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Cars > Iconic

A Lamborghini Miura SVR has been restored to its former glory

And it has some interesting story behind it

Who would be able to tell this is a new picture? PHOTO FROM LAMBORGHINI

Ask young guys today to name a classic Lamborghini model and they’ll probably mouth off “Diablo” or “Countach.” Many of them will likely give you a blank stare if you mention the Miura, a sports car the Italian automaker produced from 1966 to 1972. It’s greater than either one of the aforementioned raging bulls, at least in the minds of a lot of car lovers. A list of the 10 greatest Lamborghinis of all time by the UK’s leading newspaper, The Telegraph, even ranks the Miura in first place.

It’s much rarer, too, with only a total of 763 units ever rolling out of its manufacturer’s Sant’Agata Bolognese facility. So to see one now in very good condition is always a treat. And to have one looking and feeling like it just left the factory? Priceless.

We wonder just how many units of this absolute beauty are still in existence today. PHOTOS FROM LAMBORGHINI

That’s basically what this fully restored Miura SVR is all about, which has been brought back to its fresh-off-the-factory-floor glory by the Polo Storico, Lamborghini’s division that specializes in the maintenance and the rehabilitation of all the classic automobiles ever made by the brand.

This beats any modern supercar in visual drama. PHOTOS FROM LAMBORGHINI

This Miura SVR actually started life as a humble S version painted in Verde Miura. With chassis number 3781 and body number 383, this car was first delivered to a Lamborghini dealership in Turin, Italy, in November 1968. In Italy alone, this Miura changed ownership at least eight times, until it was purchased in 1974 by a German dude named Heinz Straber.

Straber then sent the Miura back to Sant’Agata with one specific request: transform it into a more special SVR edition. It took Lamborghini 18 months to complete the work.

Just look at the level of finish applied to this car. PHOTO FROM LAMBORGHINI

In 1976, the converted Miura was passed on to a Japanese buyer. The new owner, Hiromitsu Ito, then shipped it to his country, where the car would achieve legendary status. In fact, this example became the basis for a popular scale model released by die-cast toy-car maker Kyosho.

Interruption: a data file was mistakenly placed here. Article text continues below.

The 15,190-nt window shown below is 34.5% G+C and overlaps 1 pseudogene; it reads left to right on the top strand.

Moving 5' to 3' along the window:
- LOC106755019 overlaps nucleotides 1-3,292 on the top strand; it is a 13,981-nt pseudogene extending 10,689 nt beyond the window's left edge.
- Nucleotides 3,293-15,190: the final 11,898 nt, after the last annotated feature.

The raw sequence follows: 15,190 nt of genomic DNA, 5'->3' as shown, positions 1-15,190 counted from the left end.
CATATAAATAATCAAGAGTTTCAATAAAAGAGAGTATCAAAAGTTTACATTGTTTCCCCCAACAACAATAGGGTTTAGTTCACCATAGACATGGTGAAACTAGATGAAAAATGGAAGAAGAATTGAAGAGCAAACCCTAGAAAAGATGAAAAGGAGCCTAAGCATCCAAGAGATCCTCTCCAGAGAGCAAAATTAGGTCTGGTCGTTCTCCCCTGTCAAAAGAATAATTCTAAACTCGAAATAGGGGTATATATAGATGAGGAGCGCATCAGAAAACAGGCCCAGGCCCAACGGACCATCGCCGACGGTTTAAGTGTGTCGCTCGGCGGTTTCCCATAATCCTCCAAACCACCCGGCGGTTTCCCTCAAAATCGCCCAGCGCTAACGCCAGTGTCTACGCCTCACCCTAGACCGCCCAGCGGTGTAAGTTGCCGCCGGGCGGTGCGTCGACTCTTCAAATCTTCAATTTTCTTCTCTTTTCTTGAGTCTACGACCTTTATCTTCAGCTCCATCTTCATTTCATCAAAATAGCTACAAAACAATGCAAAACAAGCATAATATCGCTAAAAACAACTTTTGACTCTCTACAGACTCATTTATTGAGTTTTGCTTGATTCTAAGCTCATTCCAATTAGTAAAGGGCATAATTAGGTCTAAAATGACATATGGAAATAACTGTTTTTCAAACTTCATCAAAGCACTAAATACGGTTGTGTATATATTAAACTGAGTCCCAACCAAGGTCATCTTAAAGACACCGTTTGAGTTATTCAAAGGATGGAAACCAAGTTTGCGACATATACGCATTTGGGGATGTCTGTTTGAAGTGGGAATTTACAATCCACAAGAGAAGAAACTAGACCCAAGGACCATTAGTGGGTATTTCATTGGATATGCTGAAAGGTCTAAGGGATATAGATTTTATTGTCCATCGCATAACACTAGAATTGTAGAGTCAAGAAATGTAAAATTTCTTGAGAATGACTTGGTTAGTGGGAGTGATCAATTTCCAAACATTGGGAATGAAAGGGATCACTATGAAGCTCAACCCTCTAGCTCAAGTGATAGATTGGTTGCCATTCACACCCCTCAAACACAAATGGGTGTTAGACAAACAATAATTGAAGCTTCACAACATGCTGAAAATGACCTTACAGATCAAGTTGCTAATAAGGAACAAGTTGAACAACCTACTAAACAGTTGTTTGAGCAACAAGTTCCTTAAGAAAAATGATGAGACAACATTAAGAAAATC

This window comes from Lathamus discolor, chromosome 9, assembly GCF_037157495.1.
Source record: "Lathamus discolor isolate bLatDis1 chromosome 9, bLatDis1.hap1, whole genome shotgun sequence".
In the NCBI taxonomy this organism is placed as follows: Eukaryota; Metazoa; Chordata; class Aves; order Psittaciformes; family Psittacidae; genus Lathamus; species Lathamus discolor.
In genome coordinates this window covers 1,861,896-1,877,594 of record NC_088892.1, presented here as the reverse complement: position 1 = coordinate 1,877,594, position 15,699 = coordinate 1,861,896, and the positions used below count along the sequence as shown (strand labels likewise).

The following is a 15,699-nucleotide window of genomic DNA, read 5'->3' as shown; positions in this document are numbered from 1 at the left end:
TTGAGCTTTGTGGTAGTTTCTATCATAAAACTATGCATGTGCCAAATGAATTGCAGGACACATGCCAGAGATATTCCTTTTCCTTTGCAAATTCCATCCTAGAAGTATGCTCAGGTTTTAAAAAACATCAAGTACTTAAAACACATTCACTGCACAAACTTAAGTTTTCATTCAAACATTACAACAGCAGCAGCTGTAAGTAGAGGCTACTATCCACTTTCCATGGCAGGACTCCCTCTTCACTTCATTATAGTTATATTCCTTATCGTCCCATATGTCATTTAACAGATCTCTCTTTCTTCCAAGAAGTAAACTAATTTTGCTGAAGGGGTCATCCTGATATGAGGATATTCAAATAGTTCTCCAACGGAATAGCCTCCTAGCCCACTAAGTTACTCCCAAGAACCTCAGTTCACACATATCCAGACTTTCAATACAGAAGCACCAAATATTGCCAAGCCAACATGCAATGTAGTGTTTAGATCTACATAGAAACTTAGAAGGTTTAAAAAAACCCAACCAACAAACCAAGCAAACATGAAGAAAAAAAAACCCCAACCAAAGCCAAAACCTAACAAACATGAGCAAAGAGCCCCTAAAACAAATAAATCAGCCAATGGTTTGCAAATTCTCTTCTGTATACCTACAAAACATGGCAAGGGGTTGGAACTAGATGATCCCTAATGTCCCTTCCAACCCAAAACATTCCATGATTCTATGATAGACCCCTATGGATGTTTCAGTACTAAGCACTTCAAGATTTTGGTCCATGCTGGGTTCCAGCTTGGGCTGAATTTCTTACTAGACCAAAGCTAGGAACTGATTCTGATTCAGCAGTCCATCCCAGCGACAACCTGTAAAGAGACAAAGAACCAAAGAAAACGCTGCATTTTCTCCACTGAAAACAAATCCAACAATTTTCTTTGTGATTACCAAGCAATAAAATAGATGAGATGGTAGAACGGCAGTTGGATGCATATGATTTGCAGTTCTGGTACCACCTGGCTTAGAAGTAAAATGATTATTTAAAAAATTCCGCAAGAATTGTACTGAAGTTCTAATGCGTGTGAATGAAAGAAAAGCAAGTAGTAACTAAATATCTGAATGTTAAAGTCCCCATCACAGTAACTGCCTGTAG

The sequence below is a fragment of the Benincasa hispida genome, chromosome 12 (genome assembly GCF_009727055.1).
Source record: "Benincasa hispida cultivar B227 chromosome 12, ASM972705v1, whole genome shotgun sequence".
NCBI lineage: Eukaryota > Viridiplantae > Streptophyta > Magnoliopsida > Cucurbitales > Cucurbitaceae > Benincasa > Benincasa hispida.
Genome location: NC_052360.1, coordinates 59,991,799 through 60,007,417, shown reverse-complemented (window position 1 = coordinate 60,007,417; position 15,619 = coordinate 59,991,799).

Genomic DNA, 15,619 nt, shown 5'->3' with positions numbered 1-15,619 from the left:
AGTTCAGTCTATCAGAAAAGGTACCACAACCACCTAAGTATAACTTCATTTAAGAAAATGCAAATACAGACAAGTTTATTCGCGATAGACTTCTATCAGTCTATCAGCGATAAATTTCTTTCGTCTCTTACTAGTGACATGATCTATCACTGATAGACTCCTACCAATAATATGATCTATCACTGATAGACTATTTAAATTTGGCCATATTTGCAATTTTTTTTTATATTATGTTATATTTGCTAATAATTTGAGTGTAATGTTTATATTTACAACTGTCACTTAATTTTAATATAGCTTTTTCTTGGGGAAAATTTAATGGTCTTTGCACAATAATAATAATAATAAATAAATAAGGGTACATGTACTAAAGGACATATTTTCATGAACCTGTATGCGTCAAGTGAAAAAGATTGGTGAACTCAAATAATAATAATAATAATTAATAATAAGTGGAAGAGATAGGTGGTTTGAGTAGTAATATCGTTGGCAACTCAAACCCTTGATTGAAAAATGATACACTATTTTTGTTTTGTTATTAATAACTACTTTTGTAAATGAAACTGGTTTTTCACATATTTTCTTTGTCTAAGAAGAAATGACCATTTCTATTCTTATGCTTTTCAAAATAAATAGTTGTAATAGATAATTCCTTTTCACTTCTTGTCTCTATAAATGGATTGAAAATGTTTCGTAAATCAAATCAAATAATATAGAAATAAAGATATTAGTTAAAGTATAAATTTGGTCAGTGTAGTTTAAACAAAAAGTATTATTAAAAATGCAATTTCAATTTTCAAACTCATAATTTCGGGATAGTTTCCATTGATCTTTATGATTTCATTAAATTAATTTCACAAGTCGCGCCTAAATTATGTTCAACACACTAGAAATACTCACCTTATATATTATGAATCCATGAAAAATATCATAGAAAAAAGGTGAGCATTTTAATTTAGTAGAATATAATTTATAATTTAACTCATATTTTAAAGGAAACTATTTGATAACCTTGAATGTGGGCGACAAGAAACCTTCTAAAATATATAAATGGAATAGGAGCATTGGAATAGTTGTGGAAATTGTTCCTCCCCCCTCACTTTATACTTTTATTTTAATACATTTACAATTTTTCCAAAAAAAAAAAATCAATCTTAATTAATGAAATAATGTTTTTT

It’s unclear in Lamborghini’s press statement who the Miura’s current owner is, but it’s still in Japan, so maybe it’s still the same Japanese man or perhaps even his family.

We could stare all day at that rear in traffic. PHOTOS FROM LAMBORGHINI

Describing the difficulty of restoring the Miura, Lamborghini Polo Storico director Paolo Gabrielli has this to say: “The full restoration took 19 months and required a different approach to the way we normally work. The original production sheet wasn’t of much help, as we relied mostly on the specifications from the 1974 modifications. The challenge for the Polo Storico team was even more daunting as the car arrived in Sant’Agata in pieces—although the parts were all there—and with considerable modifications. The only variations on the original specifications were the addition of four-point safety belts, more supportive seats and a removable roll bar. These were expressly requested by the customer, and are intended to improve safety during the car’s racetrack exhibitions.”

The bucket seats were requested by the owner. PHOTOS FROM LAMBORGHINI

We’re suckers for flawlessly restored classic cars. Especially ones that have gained iconic status through the decades. No price is quoted in the announcement, but we imagine rebuilding a Miura SVR with the Polo Storico’s expertise and craftsmanship isn’t cheap. Then again, we also suspect the proud owner doesn’t mind one bit.



Vernon B. Sarne

Vernon is the founder and editor-in-chief of VISOR. He has been an automotive journalist for 24 years. He became one by serendipity, walking into the office of a small publishing company and applying for a position he had no idea was for a local car magazine. The rest, as they say, is rock and roll. He writes the column ‘Spoiler’.



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